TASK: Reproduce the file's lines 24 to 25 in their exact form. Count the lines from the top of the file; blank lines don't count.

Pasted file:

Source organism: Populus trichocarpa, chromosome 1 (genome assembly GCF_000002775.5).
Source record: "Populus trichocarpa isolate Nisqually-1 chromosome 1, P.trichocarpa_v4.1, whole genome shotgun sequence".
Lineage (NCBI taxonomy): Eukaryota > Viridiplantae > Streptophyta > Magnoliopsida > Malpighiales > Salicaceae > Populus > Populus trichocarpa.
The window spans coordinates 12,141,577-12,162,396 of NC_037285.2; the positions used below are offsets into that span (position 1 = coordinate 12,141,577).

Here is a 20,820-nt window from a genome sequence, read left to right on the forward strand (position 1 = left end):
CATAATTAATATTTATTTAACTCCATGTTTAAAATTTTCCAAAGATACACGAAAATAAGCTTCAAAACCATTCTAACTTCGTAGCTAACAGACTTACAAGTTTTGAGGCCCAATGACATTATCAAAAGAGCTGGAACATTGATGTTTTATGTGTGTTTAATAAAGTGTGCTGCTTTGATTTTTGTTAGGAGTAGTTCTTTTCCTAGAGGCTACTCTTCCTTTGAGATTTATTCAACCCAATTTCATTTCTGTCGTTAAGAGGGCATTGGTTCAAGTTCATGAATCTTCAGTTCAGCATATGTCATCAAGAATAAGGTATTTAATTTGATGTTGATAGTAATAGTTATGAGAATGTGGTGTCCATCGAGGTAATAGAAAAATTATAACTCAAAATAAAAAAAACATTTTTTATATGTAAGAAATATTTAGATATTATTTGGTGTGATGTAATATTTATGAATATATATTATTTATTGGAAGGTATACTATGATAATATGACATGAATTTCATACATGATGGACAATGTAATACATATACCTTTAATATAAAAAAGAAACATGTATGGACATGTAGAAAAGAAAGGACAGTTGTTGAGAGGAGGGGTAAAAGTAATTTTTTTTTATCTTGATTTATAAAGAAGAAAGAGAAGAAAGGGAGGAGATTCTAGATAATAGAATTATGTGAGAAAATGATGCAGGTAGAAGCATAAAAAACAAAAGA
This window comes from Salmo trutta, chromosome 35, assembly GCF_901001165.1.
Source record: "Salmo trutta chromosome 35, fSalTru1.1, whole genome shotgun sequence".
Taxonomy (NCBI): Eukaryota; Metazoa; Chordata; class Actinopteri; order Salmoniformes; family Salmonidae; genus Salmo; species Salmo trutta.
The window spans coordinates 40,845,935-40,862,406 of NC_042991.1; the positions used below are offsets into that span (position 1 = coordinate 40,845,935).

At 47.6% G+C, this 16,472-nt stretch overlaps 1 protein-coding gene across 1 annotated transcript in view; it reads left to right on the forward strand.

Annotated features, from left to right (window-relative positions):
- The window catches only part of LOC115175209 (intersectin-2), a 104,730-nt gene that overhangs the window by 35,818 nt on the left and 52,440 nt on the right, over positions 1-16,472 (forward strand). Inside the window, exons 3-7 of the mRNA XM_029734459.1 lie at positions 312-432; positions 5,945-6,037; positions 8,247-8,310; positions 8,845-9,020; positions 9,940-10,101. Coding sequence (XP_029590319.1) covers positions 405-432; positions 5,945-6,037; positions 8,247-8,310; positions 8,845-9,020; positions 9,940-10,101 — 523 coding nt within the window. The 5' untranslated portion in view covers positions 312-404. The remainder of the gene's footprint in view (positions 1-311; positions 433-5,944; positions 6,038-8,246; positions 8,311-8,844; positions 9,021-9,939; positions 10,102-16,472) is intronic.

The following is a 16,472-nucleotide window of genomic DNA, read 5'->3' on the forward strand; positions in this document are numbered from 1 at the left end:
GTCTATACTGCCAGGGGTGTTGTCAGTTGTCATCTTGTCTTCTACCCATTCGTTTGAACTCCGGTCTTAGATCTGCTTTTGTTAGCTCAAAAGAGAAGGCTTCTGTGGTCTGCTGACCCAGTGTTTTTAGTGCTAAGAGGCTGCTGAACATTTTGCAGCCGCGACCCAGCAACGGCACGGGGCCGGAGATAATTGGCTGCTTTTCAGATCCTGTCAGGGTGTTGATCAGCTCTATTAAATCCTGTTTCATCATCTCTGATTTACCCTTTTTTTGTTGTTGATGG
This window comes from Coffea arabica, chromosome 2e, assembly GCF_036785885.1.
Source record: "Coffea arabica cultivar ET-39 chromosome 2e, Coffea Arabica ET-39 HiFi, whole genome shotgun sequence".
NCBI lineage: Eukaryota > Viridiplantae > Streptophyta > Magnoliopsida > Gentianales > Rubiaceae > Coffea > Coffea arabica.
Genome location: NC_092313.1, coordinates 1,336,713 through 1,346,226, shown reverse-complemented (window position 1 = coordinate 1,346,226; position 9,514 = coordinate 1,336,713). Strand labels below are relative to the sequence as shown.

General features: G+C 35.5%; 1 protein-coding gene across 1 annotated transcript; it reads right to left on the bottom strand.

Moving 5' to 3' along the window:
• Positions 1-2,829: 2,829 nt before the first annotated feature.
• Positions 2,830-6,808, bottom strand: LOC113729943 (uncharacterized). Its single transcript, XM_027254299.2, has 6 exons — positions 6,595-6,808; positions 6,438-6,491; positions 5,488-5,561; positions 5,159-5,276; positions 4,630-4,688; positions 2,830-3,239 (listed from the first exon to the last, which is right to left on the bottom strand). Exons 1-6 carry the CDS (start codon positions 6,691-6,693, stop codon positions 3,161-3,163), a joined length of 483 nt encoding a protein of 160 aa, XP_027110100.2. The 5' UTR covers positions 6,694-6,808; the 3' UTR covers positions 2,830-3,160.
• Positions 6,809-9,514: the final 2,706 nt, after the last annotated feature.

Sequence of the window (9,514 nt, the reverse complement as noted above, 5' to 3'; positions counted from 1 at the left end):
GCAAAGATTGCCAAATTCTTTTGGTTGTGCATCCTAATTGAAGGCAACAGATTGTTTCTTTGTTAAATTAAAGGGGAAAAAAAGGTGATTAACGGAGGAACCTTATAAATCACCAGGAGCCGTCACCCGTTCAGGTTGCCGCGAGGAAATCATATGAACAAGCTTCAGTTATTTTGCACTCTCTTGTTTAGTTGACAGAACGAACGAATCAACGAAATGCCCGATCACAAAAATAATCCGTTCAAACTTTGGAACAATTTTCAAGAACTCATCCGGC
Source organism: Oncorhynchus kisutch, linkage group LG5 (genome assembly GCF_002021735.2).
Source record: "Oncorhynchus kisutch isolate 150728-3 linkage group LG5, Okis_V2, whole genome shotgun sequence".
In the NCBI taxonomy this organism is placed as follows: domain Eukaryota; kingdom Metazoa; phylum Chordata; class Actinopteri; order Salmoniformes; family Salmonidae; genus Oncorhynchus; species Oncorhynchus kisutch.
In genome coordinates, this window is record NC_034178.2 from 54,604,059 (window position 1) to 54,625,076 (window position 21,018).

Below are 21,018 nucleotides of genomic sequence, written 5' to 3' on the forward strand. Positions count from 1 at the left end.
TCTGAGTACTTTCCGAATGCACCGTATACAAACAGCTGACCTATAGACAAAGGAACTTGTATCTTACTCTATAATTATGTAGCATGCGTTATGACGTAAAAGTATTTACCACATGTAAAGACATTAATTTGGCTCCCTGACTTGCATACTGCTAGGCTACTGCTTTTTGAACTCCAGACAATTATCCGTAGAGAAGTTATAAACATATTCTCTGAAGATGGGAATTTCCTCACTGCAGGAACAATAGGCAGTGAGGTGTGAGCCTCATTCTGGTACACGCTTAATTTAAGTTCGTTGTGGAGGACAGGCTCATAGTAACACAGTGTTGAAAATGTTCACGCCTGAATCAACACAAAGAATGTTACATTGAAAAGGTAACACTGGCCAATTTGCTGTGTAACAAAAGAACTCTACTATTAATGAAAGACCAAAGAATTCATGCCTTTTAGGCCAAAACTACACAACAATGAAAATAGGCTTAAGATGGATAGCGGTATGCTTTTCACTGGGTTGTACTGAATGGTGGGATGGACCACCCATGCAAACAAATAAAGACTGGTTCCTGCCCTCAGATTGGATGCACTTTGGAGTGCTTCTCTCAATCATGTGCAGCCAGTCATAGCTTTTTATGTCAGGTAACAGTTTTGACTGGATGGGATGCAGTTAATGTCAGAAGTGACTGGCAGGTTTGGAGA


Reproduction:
• Positions 6,809-9,514: the final 2,706 nt, after the last annotated feature.

Sequence of the window (9,514 nt, the reverse complement as noted above, 5' to 3'; positions counted from 1 at the left end):